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New research from Mark Alkema lab shows how stress can weaken defenses

Paper in Nature details how the ‘fight-or-flight’ response impairs cellular defense mechanisms

By Jim Fessenden

UMass Medical School Communications

September 11, 2019
 
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Mark Alkema, PhD

Research from the lab of Mark Alkema, PhD, professor of neurobiology, sheds light on how the “flight-or-flight” response impairs long-term organism health. The study, conducted in the nematode C. elegans, a common research model, was published in Nature.

When humans perceive a dangerous or stressful situation, the body releases stress hormones such as adrenalin. Adrenaline makes the heart beat faster, increases blood flow to the brain and muscles, and stimulates the body to make sugar to use for fuel. The rush of adrenaline triggers the fight-or-flight response that gives the person the ability to escape a predator or respond to a threat.

Dr. Alkema, working with the lab of Diego Rayes, professor at the National University of South in Argentina, studied the impact of the repeated activation of the fight-or-flight response on health in C. elegans. This small worm is a popular model organism that has helped resolve many fundamental questions in biology, ranging from development to brain function and disease.

Animals are exposed to different forms of stress. These can be abrupt, such as the appearance of a predator, or more progressive, like chronic food shortage, high temperatures or oxidation.

“Much like in humans, repeated activation of the flight response in C. elegans drastically shortened lifespan,” said Jeremy Florman, PhD candidate the Graduate School of Biomedical Sciences in the Alkema lab. “The flight response is crucial for the worm to escape from predators. But we find there is a cost; the repeated activation of the flight response reduces the worm’s capacity to deal with other challenges it encounters in its environment.”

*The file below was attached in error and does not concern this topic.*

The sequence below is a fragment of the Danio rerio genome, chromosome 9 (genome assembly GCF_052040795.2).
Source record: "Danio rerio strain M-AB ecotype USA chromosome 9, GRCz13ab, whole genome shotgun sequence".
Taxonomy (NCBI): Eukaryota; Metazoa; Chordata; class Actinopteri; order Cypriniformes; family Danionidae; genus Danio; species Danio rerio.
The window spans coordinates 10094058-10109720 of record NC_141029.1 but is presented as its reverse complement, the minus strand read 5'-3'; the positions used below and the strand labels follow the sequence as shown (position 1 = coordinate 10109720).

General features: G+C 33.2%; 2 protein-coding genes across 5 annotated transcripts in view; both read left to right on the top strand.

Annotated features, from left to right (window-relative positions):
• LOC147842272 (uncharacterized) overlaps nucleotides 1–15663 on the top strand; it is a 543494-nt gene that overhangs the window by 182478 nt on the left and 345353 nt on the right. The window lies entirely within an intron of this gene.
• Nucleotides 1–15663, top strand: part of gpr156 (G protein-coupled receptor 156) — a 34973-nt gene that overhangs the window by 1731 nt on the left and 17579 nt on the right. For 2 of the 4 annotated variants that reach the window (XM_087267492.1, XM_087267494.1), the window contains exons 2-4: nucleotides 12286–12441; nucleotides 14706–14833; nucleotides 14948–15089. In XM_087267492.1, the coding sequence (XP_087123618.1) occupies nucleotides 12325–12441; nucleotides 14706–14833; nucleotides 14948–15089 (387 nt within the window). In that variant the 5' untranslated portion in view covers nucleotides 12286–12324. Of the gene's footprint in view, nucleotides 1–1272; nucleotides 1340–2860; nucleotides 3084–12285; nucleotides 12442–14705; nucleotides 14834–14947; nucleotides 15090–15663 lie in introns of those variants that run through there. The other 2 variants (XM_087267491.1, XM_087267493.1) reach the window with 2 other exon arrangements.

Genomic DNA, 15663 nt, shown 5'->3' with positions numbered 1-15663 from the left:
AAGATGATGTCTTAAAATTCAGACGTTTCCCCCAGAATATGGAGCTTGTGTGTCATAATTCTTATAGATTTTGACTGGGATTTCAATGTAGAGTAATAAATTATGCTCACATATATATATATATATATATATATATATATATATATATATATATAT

In the study, investigators found that the flight response in C. elegans triggers the activation of a single pair of neurons that release tyramine, the invertebrate analog of adrenaline. In contrast, exposure to environmental challenges such as heat and oxidative stress reduces tyramine release. This stress hormone thus provides a switch that regulates the animal’s response to either acute or long-term stressors.

Alkema and Rayes went on to show that tyramine stimulates the insulin pathway through the activation of an adrenergic-like receptor in the intestine. The activation of the insulin pathway can satisfy the animal’s energy demands of the flight response. On the other hand, the down-regulation of the insulin pathway is needed help to protect cells from environmental stress and extend lifespan.

“This shows how a dynamic regulation of a stress neurohormone regulates the trade-off between acute and long-term stress responses,” said Alkema. “The worm never ceases to amaze me; it keeps revealing fundamental molecular and neural mechanisms that may underlie even extremely complex human biology and disorders. Given the striking conservation of stress response mechanisms from worms to humans, it will be very interesting to see whether in humans the fight-or-flight response and stress neurohormones negatively impact health and aging through the activation of the insulin pathway.”

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